I’ve been sick as a dog for the past week with the worst head cold of my life, so I haven’t felt particularly inspired… but somehow managed to drag my sorry ass out of bed long enough to do a few things (including attending a 5 hour event at MOCAD — by the end of which I swear I was going to pass out).
First up is another creature in a possible series from Mandeville’s travels; a cynocephale (dog-headed man). Some of the period illustrations of the cynocephales showed them as having fur all over their bodies, others illustrations show them with fur only on their heads. I opted for the fur body — he isn’t wearing anything other than a bracelet. I had a hard time deciding whether or not to give him a tail, but none of the period illustrations I looked at had tails, so I left it off.
I’ve been using felt tipped markers on a sketch pad paper rather than my regular pen, brush and ink on Bristol and am still trying to get the feel for these new tools. One of the advantages is that I can work anywhere and traveling with a couple of felt tips and a pad is easier than needing a bottle of india ink, pens, brushes, cleaning supplies, etc. I’m less happy with this one than the picture of the Blemmye I did earlier — mostly because the legs look fucked up. But I like using a paper with a less smooth surface than the Bristol, although I miss the brush a lot.
Next up is a headless zombie, and she’s coming right down the sewer tunnel at you! This is from an adventure idea I had based on one of the characters from “The Oz” series of books. In one of the books, there was a character named Princess Langwidere who had a palace in which there were cabinets containing many ‘swappable’ heads. Langwidere could just take her head off and replace it whenever she wanted with another head from her collection. When Dorthy Gale wandered into the picture, Langwidere decided she wanted Dorthy’s head and offered her another from her collection in exchange. I don’t remember quite how it turned out (other than Dorthy retained her head), but I always liked the swappable heads idea.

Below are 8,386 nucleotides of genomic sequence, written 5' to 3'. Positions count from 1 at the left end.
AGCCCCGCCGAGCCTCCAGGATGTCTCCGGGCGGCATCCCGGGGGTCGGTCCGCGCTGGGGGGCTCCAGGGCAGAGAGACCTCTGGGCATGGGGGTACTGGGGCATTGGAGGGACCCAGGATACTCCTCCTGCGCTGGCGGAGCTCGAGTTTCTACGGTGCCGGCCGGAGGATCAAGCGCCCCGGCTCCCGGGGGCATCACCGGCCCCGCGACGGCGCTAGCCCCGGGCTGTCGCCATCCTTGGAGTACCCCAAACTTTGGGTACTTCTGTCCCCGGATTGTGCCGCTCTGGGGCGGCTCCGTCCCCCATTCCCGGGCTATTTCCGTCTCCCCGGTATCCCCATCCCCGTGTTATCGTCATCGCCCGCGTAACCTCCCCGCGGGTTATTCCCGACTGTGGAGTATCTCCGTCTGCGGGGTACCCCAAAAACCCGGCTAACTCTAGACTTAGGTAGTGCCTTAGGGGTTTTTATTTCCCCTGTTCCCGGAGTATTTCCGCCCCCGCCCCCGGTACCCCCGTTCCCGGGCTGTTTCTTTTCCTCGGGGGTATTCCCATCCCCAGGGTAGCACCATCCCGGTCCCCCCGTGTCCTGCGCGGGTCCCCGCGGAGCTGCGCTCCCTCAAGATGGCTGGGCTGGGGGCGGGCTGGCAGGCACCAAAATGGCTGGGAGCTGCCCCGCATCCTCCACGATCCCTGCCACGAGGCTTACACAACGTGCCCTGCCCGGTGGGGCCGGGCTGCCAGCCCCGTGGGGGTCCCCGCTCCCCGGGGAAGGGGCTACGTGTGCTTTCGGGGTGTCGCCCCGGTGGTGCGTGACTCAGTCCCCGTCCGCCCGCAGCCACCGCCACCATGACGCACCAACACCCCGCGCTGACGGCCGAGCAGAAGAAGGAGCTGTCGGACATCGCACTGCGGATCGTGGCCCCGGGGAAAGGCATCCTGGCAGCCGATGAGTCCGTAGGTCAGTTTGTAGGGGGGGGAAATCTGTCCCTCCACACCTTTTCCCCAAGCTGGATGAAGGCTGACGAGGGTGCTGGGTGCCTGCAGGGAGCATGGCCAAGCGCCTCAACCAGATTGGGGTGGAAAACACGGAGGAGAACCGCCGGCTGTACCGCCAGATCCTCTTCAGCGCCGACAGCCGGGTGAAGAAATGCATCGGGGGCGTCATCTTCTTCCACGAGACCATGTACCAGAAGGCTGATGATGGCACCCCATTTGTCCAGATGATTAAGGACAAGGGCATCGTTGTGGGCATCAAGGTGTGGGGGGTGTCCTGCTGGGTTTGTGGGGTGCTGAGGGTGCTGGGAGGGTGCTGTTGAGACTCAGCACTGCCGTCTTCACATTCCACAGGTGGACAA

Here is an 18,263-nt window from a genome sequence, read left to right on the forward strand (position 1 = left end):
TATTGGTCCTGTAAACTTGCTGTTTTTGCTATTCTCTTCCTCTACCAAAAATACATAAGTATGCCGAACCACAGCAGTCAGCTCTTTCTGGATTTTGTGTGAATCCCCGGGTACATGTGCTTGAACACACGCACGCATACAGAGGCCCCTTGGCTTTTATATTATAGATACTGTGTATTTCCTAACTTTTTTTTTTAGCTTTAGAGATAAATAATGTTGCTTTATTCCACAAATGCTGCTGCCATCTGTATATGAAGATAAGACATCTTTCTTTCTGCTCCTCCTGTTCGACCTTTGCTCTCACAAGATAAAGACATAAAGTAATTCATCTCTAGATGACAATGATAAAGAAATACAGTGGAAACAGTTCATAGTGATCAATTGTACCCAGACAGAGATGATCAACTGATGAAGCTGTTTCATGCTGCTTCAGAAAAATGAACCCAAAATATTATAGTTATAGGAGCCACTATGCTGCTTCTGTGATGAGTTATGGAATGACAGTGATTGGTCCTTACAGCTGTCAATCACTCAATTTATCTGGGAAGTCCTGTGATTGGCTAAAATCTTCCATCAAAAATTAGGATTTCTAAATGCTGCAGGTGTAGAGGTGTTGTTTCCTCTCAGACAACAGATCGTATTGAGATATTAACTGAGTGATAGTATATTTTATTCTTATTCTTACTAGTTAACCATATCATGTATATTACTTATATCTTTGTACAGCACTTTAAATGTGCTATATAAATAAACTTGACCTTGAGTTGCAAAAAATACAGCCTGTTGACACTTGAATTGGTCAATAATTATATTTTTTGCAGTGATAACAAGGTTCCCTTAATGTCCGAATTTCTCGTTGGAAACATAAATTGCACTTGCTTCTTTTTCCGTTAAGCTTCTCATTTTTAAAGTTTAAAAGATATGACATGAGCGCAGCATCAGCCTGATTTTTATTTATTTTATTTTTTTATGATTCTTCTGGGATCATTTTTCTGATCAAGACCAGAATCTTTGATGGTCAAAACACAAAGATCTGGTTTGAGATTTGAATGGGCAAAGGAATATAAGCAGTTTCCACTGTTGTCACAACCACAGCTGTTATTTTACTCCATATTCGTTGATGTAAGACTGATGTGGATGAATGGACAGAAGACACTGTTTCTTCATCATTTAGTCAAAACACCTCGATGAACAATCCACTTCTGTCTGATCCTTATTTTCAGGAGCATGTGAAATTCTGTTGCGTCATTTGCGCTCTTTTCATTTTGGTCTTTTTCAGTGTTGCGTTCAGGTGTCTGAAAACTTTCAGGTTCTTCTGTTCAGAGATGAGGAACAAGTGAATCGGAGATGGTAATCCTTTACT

The adventure idea might be a city/town location where all female visitors are carefully inspected when they arrive at the gate… and, if they have an attractive face or a nice head of hair (or are even interesting or exotic looking), they are summoned to the castle for a royal audience where the Princess/Duchess/Baroness/etc., will demand they swap heads with her because she wants their head for her collection. She wouldn’t be interested in bearded female dwarf heads or tiny hobbit heads, but human or elven heads would probably strike her fancy.
I haven’t worked out how the heads are removed — perhaps a magic axe that severs the head without all the blood and gore and death? Then the user can just put the head on the stump of the neck and it sticks like Velcro. Langwidere probably wears some sort of a choker to cover the seam. I might rule that if you ever put your own “original” head back on, it will immediately graft itself into place and the only way to get it off again (without getting killed in the process) is to use the magic axe. If, after having their head severed by this magic axe, the user does not place a head of some kind on the body, they will eventually turn into a ‘headless zombie.’
One of the possible adventures could be that the party might either have to return to the palace to either free their female companions (who might be trapped in a dungeon for having refused to give up their heads) or they might want to break into the palace to retrieve the original head of their female companion if they have been forced to relinquish their original head.